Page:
Some musicals should be seen for the story, some for the cast, some for the music. You need to see ‘Mamma Mia’ just for a good time.
Basically, ‘Mamma Mia’ has a fairly silly story (that doesn’t have a real conclusion) that is tied together with Abba music. It was a goldmine for the members of Abba. They have cleverly discovered (along with Queen) that a hit musical is pretty good earner without having to leave the house.
‘Mamma Mia’ works for the pop fan because you know every song. The plot about a young lady about to marry but not knowing her biological father so she invites the three possibilities to the wedding is simply an excuse to tie the songs together.
Even the movie with A-listers Pierce Brosnan and Meryl Streep didn’t make the inane plot any more credible.
The thing with ‘Mamma Mia’ is that the pop perfection of Abba is so good that even the stupidest of stories can’t muck this show up. Somehow Abba get away with the inane while The Beatles ‘Love’ (which has only ever played in Las Vegas) was complete rubbish.
I guess there was never anything too deep with Abba in the first place. They were always just a pure pop band which people either loved or tolerated. No-one ever hated Abba.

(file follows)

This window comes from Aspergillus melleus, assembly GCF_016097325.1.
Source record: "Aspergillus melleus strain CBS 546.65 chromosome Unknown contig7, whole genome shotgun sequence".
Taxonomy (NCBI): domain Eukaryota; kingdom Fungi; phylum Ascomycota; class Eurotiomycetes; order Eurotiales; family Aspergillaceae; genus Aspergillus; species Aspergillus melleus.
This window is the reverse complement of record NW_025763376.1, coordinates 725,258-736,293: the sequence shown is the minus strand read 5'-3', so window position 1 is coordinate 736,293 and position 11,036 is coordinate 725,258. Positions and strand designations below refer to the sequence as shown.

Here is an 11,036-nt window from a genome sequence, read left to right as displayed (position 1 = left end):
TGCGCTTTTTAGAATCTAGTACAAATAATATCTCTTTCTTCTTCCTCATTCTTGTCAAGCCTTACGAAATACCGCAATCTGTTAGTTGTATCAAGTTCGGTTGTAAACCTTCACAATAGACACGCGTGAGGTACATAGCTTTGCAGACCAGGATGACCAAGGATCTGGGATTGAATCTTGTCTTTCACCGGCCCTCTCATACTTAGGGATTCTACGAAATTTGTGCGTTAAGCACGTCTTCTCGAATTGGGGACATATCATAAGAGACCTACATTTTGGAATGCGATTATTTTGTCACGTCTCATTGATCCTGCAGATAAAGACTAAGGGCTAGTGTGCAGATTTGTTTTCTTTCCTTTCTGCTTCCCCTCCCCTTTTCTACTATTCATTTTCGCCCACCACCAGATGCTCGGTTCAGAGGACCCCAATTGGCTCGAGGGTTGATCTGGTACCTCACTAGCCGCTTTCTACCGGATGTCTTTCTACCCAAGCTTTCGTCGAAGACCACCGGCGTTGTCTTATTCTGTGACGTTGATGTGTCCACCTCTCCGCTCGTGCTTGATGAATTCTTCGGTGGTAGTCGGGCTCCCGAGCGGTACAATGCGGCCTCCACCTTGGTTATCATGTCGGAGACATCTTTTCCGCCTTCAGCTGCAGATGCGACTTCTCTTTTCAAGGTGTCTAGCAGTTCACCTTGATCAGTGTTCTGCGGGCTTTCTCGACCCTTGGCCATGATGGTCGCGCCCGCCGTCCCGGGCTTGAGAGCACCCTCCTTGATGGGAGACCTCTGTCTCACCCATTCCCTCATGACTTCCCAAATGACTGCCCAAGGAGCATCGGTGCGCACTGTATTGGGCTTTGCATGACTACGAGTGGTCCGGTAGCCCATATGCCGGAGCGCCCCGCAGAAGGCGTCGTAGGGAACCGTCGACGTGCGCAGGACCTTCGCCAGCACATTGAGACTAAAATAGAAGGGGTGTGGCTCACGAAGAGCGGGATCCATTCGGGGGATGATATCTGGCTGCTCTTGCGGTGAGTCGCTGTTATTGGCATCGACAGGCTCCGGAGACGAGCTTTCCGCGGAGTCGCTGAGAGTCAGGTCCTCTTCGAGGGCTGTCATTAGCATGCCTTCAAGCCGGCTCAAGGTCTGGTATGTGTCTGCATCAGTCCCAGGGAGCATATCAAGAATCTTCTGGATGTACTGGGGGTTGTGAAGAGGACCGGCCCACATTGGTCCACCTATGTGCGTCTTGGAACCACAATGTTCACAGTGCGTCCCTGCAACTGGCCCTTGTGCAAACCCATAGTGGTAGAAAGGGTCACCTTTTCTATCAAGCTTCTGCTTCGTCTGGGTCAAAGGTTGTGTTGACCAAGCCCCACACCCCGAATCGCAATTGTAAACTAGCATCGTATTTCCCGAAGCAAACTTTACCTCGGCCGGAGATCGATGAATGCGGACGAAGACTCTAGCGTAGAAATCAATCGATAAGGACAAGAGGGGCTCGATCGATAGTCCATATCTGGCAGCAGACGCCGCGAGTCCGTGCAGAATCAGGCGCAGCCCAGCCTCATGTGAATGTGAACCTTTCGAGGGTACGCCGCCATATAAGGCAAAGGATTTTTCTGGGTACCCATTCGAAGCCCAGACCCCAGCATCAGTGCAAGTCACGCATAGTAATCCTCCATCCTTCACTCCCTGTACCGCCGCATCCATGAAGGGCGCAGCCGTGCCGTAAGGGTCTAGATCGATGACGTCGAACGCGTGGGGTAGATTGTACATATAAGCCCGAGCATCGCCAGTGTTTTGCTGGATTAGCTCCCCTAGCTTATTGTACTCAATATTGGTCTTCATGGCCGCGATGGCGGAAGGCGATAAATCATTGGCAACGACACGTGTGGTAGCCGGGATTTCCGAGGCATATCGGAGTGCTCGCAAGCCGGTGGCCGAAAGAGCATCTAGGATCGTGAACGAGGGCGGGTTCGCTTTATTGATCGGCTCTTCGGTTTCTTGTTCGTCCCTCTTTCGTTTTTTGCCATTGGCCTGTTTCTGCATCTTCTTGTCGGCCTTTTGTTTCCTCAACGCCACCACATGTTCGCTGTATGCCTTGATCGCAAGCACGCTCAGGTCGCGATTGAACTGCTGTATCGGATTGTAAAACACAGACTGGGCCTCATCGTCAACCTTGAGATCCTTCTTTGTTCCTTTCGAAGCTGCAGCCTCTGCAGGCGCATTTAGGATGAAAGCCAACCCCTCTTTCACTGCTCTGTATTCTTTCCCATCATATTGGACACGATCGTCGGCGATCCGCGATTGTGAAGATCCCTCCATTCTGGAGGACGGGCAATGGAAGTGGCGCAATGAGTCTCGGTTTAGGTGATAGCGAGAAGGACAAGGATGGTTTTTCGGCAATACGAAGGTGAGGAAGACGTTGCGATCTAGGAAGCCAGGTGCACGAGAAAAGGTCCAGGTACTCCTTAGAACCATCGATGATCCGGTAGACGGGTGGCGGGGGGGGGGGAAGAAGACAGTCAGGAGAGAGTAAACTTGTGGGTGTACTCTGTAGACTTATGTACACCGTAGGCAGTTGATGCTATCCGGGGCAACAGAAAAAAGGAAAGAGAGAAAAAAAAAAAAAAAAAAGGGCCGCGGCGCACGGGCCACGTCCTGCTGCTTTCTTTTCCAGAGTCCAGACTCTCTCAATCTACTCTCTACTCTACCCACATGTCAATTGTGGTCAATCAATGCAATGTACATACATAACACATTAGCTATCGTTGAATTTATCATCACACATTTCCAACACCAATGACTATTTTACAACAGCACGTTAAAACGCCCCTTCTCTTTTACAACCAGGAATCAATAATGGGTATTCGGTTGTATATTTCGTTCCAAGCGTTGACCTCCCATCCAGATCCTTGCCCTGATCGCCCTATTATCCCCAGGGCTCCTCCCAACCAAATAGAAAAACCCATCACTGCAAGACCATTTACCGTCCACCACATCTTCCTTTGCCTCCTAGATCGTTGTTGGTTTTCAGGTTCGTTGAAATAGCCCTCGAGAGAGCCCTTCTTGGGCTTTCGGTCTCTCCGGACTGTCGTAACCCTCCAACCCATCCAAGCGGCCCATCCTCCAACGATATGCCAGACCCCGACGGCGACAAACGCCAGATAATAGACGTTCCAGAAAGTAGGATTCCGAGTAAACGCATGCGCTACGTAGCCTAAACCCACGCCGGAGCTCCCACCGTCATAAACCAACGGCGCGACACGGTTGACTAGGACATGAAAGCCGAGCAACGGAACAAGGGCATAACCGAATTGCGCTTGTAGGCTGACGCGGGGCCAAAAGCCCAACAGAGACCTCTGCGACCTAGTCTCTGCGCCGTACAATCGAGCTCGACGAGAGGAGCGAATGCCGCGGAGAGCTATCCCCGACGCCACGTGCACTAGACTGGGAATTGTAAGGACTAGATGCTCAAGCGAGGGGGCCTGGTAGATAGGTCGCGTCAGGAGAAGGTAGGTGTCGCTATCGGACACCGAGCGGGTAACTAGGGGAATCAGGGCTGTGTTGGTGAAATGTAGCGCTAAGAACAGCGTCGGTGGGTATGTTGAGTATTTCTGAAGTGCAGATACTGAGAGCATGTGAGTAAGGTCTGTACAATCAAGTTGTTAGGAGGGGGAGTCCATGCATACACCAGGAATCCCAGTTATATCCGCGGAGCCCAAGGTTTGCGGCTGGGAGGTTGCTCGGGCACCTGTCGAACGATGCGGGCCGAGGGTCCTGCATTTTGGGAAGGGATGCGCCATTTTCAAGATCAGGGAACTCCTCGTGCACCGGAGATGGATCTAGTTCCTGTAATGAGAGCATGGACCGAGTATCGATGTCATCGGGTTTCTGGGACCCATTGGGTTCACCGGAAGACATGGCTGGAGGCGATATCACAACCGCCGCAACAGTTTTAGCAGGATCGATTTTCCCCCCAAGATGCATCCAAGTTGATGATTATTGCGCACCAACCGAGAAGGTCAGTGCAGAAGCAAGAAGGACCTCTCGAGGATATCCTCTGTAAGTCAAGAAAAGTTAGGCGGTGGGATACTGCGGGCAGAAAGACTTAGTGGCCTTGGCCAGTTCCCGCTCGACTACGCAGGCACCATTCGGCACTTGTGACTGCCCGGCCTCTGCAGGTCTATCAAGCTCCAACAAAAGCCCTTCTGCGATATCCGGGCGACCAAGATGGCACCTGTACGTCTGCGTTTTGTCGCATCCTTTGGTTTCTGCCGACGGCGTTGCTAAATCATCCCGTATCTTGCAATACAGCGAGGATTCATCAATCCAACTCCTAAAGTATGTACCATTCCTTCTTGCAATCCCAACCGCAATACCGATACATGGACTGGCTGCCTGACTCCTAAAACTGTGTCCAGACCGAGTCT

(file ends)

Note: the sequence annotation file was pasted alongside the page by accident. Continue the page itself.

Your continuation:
So cast aside any preconceived opinions about this show’s place in theatre history and just enjoy it for what it is … a good time to be had by all.
What is impressive is the longevity of this show. When ‘Mamma Mia’ first premiered in Australia in 2004 Natalie O’Donnell played the daughter Sophie. In 2018 she is the mother Donna.
Unlike the other Benny and Bjorn musical ‘Chess’, Mamma Mia’ has become a theatre classic. ‘Chess’ recently made a comeback in Melbourne but it has not aged well. Benny and Bjorn composed an original soundtrack for ‘Chess’. They relied on songs everyone knows for ‘Mamma Mia’. ‘Chess’ also had a darker, more sinister plot, set during the Cold War. ‘Mamma Mia’ is set on a Greek Island.
Music & Lyrics by Benny Andersson and Bjorn Ulvaeus
Book by Catherine Johnson
Directed by Gary Young
10 July – 30 September, 2018
Princess Theatre, Melbourne